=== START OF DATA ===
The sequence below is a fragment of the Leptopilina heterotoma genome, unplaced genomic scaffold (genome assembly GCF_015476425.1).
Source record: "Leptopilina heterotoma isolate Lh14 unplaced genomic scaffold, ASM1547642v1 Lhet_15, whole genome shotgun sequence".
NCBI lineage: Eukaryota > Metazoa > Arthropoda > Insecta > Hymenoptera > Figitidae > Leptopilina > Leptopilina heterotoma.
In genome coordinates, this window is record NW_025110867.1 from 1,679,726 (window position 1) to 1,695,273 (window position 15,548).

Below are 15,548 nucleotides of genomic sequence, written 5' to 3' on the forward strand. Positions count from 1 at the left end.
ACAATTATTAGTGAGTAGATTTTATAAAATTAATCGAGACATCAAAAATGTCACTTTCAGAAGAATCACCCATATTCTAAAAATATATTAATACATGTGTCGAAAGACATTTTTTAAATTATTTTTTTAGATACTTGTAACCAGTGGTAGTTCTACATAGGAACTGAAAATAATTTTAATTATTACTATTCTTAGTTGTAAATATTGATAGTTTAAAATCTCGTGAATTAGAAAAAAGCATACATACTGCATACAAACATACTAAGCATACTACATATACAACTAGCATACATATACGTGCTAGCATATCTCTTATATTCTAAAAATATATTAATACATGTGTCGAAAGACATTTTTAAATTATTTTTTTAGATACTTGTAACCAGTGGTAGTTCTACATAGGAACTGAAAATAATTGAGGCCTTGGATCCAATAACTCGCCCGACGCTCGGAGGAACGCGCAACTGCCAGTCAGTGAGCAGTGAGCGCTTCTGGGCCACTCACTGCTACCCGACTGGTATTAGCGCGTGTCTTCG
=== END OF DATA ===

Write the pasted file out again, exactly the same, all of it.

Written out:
The sequence below is a fragment of the Leptopilina heterotoma genome, unplaced genomic scaffold (genome assembly GCF_015476425.1).
Source record: "Leptopilina heterotoma isolate Lh14 unplaced genomic scaffold, ASM1547642v1 Lhet_15, whole genome shotgun sequence".
NCBI lineage: Eukaryota > Metazoa > Arthropoda > Insecta > Hymenoptera > Figitidae > Leptopilina > Leptopilina heterotoma.
In genome coordinates, this window is record NW_025110867.1 from 1,679,726 (window position 1) to 1,695,273 (window position 15,548).

Below are 15,548 nucleotides of genomic sequence, written 5' to 3' on the forward strand. Positions count from 1 at the left end.
ACAATTATTAGTGAGTAGATTTTATAAAATTAATCGAGACATCAAAAATGTCACTTTCAGAAGAATCACCCATATTCTAAAAATATATTAATACATGTGTCGAAAGACATTTTTTAAATTATTTTTTTAGATACTTGTAACCAGTGGTAGTTCTACATAGGAACTGAAAATAATTTTAATTATTACTATTCTTAGTTGTAAATATTGATAGTTTAAAATCTCGTGAATTAGAAAAAAGCATACATACTGCATACAAACATACTAAGCATACTACATATACAACTAGCATACATATACGTGCTAGCATATCTCTTATATTCTAAAAATATATTAATACATGTGTCGAAAGACATTTTTAAATTATTTTTTTAGATACTTGTAACCAGTGGTAGTTCTACATAGGAACTGAAAATAATTGAGGCCTTGGATCCAATAACTCGCCCGACGCTCGGAGGAACGCGCAACTGCCAGTCAGTGAGCAGTGAGCGCTTCTGGGCCACTCACTGCTACCCGACTGGTATTAGCGCGTGTCTTCG